Sir Thomas Brock
- Extended catalogue entry
© National Portrait Gallery, London
Sir Thomas Brock
by Sir Leslie Ward
Pencil, watercolour and gouache on blue paper, 1905
14 3/8 in. x 10 in. (365 mm x 254 mm)
Click on the links below to find out more:
Inscriptionback to top
Signed in ink bottom right: ‘Spy’;
inscr. in pencil top centre: ‘BROCK . R.A.’
This portraitback to top
This finished drawing was preparatory to a lithograph that was published in Vanity Fair on 21 September 1905 and titled ‘The Queen’s Memorial’. As the magazine’s ‘Man of the Day’ Brock is shown with a model of the monument he designed for the top of the Mall, a commission that earned him a knighthood after its unveiling in 1911. The drawing is very close to the print.  It is hardly a caricature and is best read in conjunction with the editor’s biographical sketch:
Mr Thomas Brock is a bluff, business-like Englishman who has learnt his art in the land that now honours him as a sculptor. He is a man who loves his home, practises the simple life, works hard, dresses like a mere inartistic individual, and has a conscientious objection to posturing before the public.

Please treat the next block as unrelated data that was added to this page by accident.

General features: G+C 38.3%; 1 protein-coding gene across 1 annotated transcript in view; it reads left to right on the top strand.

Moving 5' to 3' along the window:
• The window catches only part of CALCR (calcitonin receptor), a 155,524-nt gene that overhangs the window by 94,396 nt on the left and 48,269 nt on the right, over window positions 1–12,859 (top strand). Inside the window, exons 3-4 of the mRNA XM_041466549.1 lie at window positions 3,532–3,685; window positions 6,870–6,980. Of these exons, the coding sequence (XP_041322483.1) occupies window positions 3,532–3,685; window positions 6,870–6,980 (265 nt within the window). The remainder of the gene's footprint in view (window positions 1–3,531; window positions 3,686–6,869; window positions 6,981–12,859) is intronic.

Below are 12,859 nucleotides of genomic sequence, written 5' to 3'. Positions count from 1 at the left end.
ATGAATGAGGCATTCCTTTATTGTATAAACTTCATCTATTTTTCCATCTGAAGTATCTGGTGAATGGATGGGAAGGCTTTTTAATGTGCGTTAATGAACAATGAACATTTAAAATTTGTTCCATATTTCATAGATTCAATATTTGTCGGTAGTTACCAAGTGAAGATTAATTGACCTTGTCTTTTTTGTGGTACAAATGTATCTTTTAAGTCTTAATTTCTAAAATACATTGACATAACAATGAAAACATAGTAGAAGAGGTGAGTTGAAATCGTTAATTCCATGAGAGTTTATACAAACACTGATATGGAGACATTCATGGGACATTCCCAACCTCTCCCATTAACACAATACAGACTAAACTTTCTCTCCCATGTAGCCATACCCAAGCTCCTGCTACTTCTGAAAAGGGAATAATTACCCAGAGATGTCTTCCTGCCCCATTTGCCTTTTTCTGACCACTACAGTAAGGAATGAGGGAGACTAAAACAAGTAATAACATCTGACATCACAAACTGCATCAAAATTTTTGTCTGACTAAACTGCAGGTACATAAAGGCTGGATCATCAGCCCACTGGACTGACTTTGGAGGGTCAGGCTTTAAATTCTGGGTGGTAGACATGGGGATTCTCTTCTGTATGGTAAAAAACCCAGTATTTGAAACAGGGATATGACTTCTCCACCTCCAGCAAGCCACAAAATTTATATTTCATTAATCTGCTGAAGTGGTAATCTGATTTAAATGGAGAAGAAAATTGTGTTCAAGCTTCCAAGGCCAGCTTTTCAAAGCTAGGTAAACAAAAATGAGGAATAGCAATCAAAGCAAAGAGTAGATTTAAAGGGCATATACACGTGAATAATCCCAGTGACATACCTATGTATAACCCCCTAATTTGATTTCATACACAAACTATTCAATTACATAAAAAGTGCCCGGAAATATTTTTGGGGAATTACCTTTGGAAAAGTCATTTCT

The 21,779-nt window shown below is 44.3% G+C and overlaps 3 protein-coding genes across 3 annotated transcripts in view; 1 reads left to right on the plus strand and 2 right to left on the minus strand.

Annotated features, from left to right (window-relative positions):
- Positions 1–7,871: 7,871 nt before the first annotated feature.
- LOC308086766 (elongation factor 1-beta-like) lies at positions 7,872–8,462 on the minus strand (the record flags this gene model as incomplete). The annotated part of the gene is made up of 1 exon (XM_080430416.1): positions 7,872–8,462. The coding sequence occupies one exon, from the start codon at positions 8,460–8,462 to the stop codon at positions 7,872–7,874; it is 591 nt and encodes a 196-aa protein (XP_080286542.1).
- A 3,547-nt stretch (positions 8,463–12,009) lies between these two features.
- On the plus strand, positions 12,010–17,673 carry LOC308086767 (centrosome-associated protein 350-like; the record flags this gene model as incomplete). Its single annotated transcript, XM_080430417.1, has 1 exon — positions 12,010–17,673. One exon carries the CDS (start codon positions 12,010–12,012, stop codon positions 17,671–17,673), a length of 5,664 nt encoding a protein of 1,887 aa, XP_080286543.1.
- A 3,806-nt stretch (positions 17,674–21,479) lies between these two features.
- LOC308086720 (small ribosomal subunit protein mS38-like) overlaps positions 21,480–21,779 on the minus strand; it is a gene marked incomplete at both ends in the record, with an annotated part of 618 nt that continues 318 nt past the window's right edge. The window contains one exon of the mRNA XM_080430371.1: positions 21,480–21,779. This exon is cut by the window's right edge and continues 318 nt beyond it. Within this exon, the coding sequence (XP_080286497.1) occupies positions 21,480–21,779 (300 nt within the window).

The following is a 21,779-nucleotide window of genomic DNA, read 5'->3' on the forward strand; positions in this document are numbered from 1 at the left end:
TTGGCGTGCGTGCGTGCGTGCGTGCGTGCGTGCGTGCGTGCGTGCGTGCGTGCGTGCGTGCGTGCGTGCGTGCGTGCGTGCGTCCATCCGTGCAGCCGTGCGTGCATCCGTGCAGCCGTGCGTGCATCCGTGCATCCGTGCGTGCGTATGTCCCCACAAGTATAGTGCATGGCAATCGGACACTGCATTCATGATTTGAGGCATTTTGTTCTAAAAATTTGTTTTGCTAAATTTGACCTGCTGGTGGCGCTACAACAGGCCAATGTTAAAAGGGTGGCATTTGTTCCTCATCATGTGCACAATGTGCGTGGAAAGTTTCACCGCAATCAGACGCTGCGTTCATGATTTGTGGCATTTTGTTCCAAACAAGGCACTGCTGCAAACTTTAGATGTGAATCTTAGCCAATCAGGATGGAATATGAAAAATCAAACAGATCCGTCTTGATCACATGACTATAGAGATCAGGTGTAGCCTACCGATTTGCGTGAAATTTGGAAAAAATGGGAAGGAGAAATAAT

Leslie Ward ('Spy') was the successor to Carlo Pellegrini (‘Ape’) on Vanity Fair. The magazine published large, folio-size chromolithographic portraits on a weekly basis; Pellegrini established the formula in 1869. ‘Ward was the first English artist to develop the portrait chargé, but in a much gentler style than his predecessor.’
There is no reference to Brock or his sitting in Ward’s autobiography, Forty Years of ‘Spy’ (1915).
Footnotesback to top
1) The main difference is in the trousers, plain in the watercolour and pin-striped in the print.
2) Jehu Junior (T.G. Bowles), ‘Men of the Day no.CMLXXII’, Vanity Fair, 21 Sept. 1905, p.367.
3) Houfe 1978, p.490. See also Matthews & Mellini 1982, p.21 for the portrait chargé type of caricature.
Physical descriptionback to top
Whole-length, standing slightly to right, wearing spectacles, a smock, and holding a clay modelling tool in his right hand, with model for Queen Victoria Memorial.
Provenanceback to top
Purchased by the NPG, Sotheby’s (Chancery Lane), 27 Mar. 1981 (661).
Exhibitionsback to top
Recent Acquisitions, NPG, London, 1982.
Reproductionsback to top
Copies of the print after NPG 5393
Chromolithograph by Vincent Brooks, Day & Son, Vanity Fair, 21 September 1905; copies colls NPG D45293; Henry Moore Inst. Archive, Leeds; MEPL, London, 10072058.